The consumer price index fell for the third straight month as the price of gasoline continued its sharp decline. The prices on expenditures made by urban consumers decreased 0.1% over the past twelve months before seasonal adjustments. According to the latest release from the Bureau of Labor Statistics (BLS) the consumer price index decreased 0.7% on a seasonally adjusted month-over-month basis.
The energy price index fell 9.7% in January for seventh straight month-over-month decline. This was the largest month-over-month drop during that period. The driving force behind falling consumer prices and the energy index is the sharp drop in gasoline prices. The gasoline index, a component of the energy price index, fell 18.7% for the month and is down 35.4% for the year. The index for natural gas also fell for the month; dropping 3.4% on a seasonally adjusted month-over-month basis.
The food index was unchanged in January on a seasonally adjusted month-over-month basis. Over the past twelve months, however, the food index increased 3.2% before seasonal adjustments. The food at home index increased 3.3% over the last twelve month with a large increase in the meats, poultry, fish, and eggs group of 8.7% for the year.
Core CPI, which excludes the more volatile food and energy prices, increased 0.2% on a seasonally adjusted month-over-month basis. Over the past twelve months core CPI increased 1.6% before seasonal adjustments.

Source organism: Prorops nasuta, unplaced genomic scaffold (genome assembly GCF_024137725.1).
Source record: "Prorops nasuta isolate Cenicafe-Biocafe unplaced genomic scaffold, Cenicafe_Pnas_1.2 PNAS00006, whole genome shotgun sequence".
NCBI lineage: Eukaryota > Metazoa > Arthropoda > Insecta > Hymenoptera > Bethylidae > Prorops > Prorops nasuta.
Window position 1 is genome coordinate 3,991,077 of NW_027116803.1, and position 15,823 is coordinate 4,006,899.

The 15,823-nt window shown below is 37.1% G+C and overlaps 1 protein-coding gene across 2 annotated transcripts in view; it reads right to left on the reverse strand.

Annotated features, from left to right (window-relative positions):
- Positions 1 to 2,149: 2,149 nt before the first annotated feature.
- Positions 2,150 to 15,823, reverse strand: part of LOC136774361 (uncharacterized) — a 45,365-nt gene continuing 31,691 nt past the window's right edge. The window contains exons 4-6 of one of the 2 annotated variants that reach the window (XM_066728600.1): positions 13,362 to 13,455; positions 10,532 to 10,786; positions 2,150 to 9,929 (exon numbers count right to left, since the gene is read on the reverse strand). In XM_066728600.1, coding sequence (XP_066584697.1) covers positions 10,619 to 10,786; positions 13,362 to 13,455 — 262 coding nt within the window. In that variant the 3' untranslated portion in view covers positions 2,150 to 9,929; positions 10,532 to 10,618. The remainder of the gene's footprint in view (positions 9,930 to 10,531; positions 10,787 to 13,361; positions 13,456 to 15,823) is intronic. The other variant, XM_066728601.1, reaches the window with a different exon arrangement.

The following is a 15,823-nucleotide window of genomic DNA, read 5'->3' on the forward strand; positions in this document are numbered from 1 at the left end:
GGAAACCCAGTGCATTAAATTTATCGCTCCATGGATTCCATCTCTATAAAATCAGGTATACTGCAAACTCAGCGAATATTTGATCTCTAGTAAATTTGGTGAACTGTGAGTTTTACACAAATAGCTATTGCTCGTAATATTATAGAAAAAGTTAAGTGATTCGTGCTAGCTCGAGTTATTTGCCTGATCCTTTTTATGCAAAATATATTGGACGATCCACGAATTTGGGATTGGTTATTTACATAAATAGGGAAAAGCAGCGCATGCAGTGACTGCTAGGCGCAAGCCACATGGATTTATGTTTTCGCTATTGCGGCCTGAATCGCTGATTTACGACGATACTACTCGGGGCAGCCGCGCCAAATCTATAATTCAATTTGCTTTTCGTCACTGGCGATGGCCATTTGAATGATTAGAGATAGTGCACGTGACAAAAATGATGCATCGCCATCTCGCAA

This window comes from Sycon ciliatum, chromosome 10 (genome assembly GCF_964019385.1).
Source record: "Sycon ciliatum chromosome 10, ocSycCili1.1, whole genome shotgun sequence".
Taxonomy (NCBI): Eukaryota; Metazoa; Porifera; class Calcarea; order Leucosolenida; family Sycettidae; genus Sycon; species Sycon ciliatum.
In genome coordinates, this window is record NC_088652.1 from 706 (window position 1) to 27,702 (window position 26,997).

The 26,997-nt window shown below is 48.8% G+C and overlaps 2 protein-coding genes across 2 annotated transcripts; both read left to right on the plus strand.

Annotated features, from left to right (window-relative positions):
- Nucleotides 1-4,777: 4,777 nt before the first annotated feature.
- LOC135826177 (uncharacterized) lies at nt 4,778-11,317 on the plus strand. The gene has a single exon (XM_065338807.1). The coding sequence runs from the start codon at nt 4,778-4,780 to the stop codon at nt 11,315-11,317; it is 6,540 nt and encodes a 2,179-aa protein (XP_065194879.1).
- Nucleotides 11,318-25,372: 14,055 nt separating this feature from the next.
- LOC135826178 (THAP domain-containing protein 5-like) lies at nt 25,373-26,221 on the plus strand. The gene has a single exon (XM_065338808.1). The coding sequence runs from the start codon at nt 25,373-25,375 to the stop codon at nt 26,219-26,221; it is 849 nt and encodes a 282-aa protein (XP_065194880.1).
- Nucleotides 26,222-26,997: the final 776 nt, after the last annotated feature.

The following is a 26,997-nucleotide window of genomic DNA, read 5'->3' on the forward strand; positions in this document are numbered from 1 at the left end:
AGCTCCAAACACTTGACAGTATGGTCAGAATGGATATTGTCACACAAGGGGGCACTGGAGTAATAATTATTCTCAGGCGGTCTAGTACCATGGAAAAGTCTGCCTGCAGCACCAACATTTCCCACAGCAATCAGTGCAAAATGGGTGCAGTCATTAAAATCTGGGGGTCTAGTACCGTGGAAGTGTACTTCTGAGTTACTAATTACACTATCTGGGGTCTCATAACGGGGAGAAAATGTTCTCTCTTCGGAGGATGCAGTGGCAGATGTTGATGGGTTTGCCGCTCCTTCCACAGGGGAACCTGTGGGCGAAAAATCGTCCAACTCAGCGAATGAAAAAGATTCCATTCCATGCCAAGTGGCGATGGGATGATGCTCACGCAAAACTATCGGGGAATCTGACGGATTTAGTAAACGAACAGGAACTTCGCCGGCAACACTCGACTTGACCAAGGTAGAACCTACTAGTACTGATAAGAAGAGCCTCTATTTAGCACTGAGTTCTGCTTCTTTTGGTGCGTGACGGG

The shelter index rose 0.3% month-over-month in January after increasing 0.2% month-over-month in December. Over the past twelve months, the shelter index increased 2.9% before seasonal adjustments.
The increase in the shelter index partly reflects increases in rental prices; the BLS measure does not isolate the change in rental prices from the changes in the overall price index. NAHB constructs a real price index by deflating the price index for rent by the index for overall inflation. This measure indicates whether inflation in rents is faster or slower than general inflation and provides insight into the supply and demand conditions for rental housing, after controlling for overall inflation. When rents are rising faster (slower) than general inflation the real rent index rises (declines).
The growth in real rental prices continues to outpace growth in the CPI. The NAHB constructed real rent index increased 0.1% in January month-over-month. Real rental prices rose by 1.7% from one year ago.